Typical of the best Restoration tragedies in many respects, Lucius Junius Brutus nevertheless differs from comparable examples—Lee's own The Rival Queens, Dryden's All for Love, and Otway's The Orphan and Venice Preserved—in its unfortunate lack of an extensive stage history. It was suppressed after six (possibly only three)...
(The entire section is 7442 words.)
SOURCE: Hume, R. D. “The Satiric Design of Lee's The Princess of Cleve.” Journal of English and Germanic Philology 75, nos. 1-2 (1976): 117-38.
[In the essay below, Hume argues that The Princess of Cleve was an angry satire written during a period when the playwright was undergoing profound changes in his own political opinions.]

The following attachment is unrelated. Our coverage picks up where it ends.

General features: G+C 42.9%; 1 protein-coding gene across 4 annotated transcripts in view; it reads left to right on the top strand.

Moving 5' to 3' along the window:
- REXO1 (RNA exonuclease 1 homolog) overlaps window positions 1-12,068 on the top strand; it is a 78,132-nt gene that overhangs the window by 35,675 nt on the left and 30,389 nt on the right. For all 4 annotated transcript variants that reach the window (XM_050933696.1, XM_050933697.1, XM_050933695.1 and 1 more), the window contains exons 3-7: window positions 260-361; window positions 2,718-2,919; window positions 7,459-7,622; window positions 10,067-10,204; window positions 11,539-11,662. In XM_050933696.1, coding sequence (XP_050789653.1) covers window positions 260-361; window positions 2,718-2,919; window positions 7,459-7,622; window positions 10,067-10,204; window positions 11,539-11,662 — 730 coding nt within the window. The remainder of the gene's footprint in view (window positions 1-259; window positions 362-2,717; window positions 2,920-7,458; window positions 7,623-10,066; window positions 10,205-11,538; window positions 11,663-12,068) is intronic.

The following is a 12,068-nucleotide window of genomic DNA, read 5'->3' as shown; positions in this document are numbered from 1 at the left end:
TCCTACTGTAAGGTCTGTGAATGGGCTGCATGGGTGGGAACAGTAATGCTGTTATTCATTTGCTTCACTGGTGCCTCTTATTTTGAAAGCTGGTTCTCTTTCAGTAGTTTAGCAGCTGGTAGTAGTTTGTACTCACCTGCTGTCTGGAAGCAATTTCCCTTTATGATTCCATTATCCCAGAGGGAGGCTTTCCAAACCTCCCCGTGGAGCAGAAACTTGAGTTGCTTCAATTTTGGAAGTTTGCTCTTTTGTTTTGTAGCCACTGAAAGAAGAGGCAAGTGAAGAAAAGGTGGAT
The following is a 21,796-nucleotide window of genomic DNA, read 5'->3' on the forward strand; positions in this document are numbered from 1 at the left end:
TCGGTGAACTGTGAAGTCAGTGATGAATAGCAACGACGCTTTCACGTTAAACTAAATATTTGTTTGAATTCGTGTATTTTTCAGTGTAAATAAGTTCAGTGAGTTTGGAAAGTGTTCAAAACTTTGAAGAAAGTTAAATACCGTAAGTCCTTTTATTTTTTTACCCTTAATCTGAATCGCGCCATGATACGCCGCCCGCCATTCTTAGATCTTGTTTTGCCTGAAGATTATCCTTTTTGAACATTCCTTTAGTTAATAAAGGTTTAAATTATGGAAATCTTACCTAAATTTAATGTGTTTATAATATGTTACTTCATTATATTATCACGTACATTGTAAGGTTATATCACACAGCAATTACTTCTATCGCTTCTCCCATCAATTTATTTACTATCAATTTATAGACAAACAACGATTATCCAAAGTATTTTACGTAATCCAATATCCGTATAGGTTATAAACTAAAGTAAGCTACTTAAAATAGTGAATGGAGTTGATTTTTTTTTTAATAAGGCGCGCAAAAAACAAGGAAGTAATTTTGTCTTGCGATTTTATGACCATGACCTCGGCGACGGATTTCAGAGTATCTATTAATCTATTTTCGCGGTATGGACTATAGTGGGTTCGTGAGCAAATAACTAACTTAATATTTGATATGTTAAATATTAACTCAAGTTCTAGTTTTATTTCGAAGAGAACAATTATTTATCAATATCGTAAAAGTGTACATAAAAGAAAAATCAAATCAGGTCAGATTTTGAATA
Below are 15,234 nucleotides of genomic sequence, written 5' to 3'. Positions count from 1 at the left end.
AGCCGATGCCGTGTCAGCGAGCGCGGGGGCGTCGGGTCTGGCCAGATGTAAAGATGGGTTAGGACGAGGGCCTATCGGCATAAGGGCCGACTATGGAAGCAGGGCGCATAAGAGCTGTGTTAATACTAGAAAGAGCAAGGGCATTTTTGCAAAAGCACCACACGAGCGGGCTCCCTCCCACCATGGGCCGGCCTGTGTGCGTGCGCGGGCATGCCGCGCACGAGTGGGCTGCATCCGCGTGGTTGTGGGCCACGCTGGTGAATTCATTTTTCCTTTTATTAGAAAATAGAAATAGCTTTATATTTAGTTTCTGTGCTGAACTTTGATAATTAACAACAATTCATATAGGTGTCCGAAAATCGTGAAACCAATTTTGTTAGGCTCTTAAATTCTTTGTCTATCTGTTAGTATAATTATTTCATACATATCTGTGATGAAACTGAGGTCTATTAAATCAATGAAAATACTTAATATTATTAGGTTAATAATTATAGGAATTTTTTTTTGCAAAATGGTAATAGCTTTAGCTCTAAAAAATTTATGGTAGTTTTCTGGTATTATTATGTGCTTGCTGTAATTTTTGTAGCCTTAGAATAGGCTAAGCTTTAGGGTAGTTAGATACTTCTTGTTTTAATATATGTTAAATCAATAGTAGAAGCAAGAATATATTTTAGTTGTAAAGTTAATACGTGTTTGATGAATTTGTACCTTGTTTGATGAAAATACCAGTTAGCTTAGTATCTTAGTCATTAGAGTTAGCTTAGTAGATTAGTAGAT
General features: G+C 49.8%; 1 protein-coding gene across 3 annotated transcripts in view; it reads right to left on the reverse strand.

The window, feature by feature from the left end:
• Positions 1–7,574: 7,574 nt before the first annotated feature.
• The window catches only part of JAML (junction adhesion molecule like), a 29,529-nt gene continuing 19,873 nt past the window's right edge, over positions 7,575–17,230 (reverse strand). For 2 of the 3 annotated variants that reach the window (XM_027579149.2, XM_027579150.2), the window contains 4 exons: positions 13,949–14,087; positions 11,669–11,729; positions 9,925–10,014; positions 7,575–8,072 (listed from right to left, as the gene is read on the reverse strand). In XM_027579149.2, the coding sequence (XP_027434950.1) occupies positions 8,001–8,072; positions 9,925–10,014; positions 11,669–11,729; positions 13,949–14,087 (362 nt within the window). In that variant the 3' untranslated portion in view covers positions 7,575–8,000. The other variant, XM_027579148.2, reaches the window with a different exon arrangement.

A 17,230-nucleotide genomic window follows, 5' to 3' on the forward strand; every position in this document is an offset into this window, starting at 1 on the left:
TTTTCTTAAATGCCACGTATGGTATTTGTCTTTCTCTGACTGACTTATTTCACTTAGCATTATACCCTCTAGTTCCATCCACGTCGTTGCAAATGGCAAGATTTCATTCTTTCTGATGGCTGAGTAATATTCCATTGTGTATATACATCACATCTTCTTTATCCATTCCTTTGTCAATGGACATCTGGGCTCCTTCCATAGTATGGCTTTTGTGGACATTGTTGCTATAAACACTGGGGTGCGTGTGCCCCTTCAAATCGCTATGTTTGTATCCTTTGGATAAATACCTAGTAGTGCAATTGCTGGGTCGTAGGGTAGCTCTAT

Scholars have generally found this play baffling, objectionable, or both. Lee started, of course, with Madame de La Fayette's La Princesse de Clèves, and he follows its action quite closely in his main plot. The Princess confesses her chaste love for Duke Nemours to her husband, who then nobly expires of love and jealousy. In the novel, Nemours is an attractive and honorable man, though not a wholly blameless one. Lee turns him into a brutal and cynical whoremonger, and onto Madame de La Fayette's delicate and aristocratic tale he grafts an apparently disjunct middle-class cuckolding plot. Even the genre of the resulting play has been sharply disputed. Allardyce Nicoll calls the work a straight “tragedy,” as do Harbage and Schoenbaum in the Annals of English Drama. Montague Summers cautiously refrains from specifying a type. Thomas B. Stroup declares the work to be the prototype for “sentimental” comedy, while James Sutherland hails it as a “satiric” comedy. In the terminology of its own time, the play is probably best considered, as...